Working carefully in the uncertain moonlight, he reloaded the lower barrel, thanking the fates that had sent his finger to that heavier charge. He had fired two shots here and one on the island, all from the upper barrel. This was the first shot from the lower. He could not continue to use his rifle in this manner if he were to survive the half year it would take him to return to the colony.
He should move out, he thought, but he could not face the snowmelt. Instead, with rifle ready he sat at the part of the hillock furthest removed from the longneck’s carcass.
Several things were apparent. He needed waterproof footwear if he was to survive, for the continual wetting would lead to pneumonia and death. It must be made with care, tightly sewn and well greased. He needed a fine hide – the longneck would provide that – and a fat animal from which to render lard. The herby he had killed would have provided grease, had he known that he would need it. Jean would also need a fine bone awl or needle and patience.
It was also apparent, and even more pressing, that he must find a way to sleep without being attacked. So far he had done poorly – almost fatally poorly. Finally, he had to find a way to conserve his ammunition.
When morning came, he ate longneck meat and removed the hide, carefully scraping the inside and rolling it into a bundle. He took a rib to make an awl and started north.
Whatever else he did, every day must carry him onward. Were he to become injured or ill, the melt would pass him by and he would starve.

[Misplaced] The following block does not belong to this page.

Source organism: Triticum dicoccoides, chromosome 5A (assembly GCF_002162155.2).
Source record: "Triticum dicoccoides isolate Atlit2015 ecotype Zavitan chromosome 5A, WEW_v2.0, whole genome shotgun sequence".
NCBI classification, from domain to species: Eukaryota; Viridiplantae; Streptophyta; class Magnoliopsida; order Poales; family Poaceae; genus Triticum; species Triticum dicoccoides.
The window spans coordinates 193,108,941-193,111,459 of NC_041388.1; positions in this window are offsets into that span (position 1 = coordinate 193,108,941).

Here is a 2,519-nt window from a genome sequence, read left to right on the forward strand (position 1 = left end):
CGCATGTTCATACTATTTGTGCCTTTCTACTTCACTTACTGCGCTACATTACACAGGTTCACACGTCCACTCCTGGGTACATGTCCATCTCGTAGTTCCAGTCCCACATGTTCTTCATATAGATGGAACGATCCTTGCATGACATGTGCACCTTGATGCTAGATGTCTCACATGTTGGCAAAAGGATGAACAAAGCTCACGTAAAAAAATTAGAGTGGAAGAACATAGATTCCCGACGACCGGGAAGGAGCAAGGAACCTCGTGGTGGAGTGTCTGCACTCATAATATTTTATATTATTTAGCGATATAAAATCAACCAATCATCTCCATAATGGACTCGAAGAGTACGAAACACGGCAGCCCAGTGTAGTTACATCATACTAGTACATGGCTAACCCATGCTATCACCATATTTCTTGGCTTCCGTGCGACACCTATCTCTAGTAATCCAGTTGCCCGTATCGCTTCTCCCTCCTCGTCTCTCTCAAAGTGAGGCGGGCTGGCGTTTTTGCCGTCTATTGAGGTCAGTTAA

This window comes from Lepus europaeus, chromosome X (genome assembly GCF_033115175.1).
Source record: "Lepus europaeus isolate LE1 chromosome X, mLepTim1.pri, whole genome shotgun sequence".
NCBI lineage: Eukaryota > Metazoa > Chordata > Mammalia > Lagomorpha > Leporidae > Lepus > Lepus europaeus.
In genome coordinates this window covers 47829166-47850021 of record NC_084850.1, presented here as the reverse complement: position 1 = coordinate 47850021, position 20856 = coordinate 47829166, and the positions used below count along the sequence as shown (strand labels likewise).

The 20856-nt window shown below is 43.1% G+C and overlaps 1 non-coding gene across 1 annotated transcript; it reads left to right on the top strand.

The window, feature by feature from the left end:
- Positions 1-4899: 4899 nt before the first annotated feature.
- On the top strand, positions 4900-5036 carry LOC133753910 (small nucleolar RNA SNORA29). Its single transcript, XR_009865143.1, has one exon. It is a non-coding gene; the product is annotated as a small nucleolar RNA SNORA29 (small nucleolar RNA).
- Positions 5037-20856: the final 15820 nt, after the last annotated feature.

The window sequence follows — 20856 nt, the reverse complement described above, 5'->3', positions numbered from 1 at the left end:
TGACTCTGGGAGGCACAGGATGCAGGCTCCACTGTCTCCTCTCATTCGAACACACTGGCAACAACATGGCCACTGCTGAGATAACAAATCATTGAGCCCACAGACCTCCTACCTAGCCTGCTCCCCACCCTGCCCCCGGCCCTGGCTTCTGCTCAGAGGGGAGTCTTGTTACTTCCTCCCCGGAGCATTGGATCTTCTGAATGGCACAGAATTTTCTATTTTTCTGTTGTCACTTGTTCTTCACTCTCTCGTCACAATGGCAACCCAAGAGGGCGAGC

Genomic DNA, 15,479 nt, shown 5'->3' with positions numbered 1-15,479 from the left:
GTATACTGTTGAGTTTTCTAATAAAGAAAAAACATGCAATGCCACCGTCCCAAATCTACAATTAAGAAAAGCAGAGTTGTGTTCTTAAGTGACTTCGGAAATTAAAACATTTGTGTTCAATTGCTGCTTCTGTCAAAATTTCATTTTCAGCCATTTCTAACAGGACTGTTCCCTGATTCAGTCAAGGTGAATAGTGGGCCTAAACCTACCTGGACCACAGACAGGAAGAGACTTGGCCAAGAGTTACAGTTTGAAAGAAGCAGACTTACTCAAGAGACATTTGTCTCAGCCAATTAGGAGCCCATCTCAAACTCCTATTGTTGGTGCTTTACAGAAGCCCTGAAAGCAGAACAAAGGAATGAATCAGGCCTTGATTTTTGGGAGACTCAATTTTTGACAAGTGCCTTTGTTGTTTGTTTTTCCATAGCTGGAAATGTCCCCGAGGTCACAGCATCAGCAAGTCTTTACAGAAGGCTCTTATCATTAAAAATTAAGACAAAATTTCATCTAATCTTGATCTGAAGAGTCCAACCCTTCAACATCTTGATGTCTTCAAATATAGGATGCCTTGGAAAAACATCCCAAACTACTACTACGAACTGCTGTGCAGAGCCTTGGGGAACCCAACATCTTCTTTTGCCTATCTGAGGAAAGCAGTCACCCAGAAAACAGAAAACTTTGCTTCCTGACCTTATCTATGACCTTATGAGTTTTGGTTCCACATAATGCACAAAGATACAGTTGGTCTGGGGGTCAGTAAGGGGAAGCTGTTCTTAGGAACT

He cut wands of siskal, lal, and greenhorn as he walked and stripped them of their bark. The colonists had never had to discover which native woods would make bows for they fabricated fiberglass bows in the landing craft’s small workshop. Now he would experiment.
He stopped early that night about half a kilometer past a thicket of dry brush and built a good–sized fire. He hung his bow staves to cure; then cooked herby meat, now slightly high, and the remainder of the longneck. He sliced the meat thin and hung it over the fire on green branches, watching it carefully so that it dried without burning. The result was poor jerky, lacking salt and not having had the time to cure properly, but at least it gave him some emergency supplies. He alternated watching the fire, the meat, and the bow staves and working on the longneck hide. When nightfall was near he killed the fire and retreated to the brush for the night.
He had lost time and he knew it, but it had been necessary. He hiked straight through the next day, eating dried meat and the seeds and fruits that he found and by nightfall felt that he had gained some distance. Again his leg throbbed, though perhaps not so much as before. Near nightfall he stalked and killed a big trihorn.
Once again he did not sleep, but sat the night through beside the carcass, working by firelight to jerk the meat and preserve the hide. It was for the hide that he had killed the animal.
In the morning he started out under the burden of the trihorn hide, carrying three strung bows. Throughout the day he tried them, firing cut reeds at impromptu targets and concluded that the greenhorn was too limber for use. The siskal broke during the morning. The lal was a poor bow wood, but he could do no better. more tomorrow